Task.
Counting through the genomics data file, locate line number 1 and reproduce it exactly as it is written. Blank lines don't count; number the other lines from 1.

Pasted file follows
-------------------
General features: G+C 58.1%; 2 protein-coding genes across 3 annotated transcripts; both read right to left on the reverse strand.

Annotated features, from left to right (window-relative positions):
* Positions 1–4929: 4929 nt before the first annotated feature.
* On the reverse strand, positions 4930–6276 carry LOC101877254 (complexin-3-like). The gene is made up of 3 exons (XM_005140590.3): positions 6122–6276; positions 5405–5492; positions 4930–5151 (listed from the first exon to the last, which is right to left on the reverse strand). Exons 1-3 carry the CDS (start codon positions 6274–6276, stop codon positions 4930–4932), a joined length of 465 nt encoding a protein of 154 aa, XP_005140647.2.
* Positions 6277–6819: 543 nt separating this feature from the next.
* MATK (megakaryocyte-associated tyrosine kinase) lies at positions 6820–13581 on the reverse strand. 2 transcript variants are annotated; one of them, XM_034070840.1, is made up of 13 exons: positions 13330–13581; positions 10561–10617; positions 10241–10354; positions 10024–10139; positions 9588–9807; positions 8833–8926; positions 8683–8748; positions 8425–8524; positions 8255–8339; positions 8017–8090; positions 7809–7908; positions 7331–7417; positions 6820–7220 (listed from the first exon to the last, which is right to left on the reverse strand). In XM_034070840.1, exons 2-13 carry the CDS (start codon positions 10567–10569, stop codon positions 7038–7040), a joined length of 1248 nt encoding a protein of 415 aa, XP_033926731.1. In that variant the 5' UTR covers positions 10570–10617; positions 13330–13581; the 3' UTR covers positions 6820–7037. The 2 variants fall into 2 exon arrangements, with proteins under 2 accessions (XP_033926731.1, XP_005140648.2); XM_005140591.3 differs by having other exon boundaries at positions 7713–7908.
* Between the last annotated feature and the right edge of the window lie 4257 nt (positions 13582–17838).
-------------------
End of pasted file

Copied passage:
General features: G+C 58.1%; 2 protein-coding genes across 3 annotated transcripts; both read right to left on the reverse strand.